Writer, activist, and professor Tony Diaz, El Librotraficante, was the first Chicano to graduate from the University of Houston Creative Writing Program. He holds an MFA in Fiction. He’s the author of the novel The Aztec Love God, and his essays have appeared in the Houston Chronicle, The Texas Observer,, the Los Angeles Times, and The Huffington Post Latino Voices, among other publications. He is included in Hecho En Tejas: The Anthology of TEXAS MEXICAN Writers and Literary Houston. He recently launched the column “The Cultural Accelerator” to address issues that other publications don’t address in a unique style and point of view.  

In 1998, he founded the organization Nuestra Palabra: Latino Writers Having Their Say, to promote Latino literature and literacy. Nuestra Palabra has organized and conducted the largest book fairs in Houston, and created the Nuestra Palabra radio show. Through the NP MFA program, 14 Latinos have been inspired and guided to earn Master’s degrees in Writing.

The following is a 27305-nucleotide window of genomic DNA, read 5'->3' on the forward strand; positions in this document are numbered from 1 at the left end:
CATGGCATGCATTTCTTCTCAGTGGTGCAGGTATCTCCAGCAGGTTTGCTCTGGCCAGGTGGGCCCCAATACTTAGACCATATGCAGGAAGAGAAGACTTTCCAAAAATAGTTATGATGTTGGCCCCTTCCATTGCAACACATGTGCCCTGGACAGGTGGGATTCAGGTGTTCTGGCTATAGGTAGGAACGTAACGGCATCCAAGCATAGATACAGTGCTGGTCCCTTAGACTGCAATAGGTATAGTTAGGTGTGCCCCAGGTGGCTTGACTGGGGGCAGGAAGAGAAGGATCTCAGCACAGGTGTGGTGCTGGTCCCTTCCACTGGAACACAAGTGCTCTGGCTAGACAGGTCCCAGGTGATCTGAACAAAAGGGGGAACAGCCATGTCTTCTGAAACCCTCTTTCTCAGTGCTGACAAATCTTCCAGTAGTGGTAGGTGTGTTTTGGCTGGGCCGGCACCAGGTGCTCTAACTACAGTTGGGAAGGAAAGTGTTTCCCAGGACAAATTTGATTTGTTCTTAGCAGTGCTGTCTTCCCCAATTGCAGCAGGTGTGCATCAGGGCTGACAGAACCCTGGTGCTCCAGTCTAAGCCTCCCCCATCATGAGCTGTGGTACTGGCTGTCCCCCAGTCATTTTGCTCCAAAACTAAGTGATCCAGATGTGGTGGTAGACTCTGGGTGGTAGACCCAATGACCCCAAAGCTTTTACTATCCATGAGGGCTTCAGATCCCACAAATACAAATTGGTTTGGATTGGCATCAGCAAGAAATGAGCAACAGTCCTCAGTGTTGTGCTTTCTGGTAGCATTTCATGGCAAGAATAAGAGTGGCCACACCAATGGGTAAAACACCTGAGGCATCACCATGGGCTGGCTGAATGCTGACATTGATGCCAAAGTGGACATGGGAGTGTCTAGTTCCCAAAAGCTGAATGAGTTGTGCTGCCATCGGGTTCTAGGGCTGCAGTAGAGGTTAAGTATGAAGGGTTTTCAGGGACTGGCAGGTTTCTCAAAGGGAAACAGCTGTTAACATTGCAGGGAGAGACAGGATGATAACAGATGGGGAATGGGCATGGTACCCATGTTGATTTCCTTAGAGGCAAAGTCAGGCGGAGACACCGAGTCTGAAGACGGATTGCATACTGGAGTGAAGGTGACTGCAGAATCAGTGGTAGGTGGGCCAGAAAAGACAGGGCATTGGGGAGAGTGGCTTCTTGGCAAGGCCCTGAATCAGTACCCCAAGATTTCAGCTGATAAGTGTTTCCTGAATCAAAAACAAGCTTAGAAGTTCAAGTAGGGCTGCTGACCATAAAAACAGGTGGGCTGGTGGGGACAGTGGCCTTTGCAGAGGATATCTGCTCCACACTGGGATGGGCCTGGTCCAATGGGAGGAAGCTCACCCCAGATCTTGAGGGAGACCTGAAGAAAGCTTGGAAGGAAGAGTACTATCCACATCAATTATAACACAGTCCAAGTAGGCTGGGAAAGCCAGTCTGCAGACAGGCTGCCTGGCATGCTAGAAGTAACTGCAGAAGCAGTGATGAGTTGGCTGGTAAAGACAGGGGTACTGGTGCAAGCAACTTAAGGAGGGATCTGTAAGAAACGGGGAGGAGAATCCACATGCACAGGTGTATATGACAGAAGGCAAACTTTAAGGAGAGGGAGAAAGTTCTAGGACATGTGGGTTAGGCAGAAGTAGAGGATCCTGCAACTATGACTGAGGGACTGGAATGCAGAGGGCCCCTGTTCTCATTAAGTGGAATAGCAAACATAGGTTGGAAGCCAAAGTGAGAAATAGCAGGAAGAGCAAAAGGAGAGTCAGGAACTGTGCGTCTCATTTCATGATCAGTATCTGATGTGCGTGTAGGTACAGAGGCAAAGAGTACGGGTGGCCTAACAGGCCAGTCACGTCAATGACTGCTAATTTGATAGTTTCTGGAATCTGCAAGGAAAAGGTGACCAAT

Diaz made national and international news in 2012 by leading veteran members of Nuestra Palabra to organize a Librotraficante Caravan to smuggle contraband books into Arizona in defiance of the state’s Mexican American Studies ban. He has been a leading advocate for Mexican American Studies statewide, and was the lead writer and editor for the textbook The Mexican American Studies Toolkit. He is also an educational consultant for school districts implementing innovative curricula.   

Diaz is a political analyst on the show “What’s Your Point,” which airs on Fox 26 Houston. He also hosts the weekly bilingual radio program “Nuestra Palabra: Latino Writers Having Their Say,” which covers Latino literature, art, and politics on KPFT 90.1 FM Houston.


Martha Serpas & Peter Turchi

Martha Serpas is the author of three collections of poetry, The DienerThe Dirty Side of the Storm; and Côte Blanche. Her work has appeared in The New Yorker, The Nation, and Image: A Journal of the Arts and Religion, as well as in a number of anthologies. A native of south Louisiana, she remains active in efforts to restore Louisiana’s wetlands. Since 2006 she has worked as a trauma hospital chaplain. She teaches in the Creative Writing Program at The University of Houston.